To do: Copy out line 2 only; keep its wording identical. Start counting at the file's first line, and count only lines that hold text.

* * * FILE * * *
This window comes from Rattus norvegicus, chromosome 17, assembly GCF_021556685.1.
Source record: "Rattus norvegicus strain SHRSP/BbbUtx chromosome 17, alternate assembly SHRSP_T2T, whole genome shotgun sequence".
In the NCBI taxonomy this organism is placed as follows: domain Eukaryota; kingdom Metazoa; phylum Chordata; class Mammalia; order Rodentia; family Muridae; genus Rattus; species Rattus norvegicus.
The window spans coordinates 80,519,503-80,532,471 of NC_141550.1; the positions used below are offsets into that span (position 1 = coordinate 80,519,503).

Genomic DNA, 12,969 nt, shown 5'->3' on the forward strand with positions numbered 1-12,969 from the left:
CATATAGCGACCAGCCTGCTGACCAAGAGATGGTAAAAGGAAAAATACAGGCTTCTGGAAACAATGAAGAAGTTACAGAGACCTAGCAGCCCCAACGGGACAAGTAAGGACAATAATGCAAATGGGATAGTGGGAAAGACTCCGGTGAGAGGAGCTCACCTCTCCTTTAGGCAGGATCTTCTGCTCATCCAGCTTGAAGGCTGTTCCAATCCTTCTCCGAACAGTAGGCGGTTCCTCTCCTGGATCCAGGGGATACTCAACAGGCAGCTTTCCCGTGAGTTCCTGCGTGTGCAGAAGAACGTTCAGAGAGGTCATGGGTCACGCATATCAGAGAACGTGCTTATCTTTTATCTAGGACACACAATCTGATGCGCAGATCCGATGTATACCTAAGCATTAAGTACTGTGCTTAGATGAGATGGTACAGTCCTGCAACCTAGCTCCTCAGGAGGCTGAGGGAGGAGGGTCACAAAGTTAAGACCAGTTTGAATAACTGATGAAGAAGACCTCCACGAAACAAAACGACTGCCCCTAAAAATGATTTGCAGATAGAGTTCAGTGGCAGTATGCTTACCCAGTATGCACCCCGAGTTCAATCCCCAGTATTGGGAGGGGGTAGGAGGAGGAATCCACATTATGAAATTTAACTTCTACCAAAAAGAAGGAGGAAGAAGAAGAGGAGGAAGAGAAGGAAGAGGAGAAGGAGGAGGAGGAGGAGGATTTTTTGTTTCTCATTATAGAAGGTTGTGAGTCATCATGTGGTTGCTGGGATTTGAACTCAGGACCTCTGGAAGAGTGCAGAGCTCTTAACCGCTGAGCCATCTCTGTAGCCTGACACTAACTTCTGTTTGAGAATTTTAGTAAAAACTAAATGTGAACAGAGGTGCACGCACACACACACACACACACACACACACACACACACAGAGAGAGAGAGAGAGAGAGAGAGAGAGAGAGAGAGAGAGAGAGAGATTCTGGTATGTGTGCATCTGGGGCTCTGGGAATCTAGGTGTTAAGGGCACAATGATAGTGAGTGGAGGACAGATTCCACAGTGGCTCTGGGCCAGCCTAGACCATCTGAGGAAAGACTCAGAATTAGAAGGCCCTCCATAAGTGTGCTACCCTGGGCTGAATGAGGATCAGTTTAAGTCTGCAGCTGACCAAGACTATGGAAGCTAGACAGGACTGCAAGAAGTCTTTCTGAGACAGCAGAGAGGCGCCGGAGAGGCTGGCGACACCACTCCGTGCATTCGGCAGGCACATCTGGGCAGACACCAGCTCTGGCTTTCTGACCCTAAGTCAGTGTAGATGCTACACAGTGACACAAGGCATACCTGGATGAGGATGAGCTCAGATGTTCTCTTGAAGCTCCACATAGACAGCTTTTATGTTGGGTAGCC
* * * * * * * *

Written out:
Source record: "Rattus norvegicus strain SHRSP/BbbUtx chromosome 17, alternate assembly SHRSP_T2T, whole genome shotgun sequence".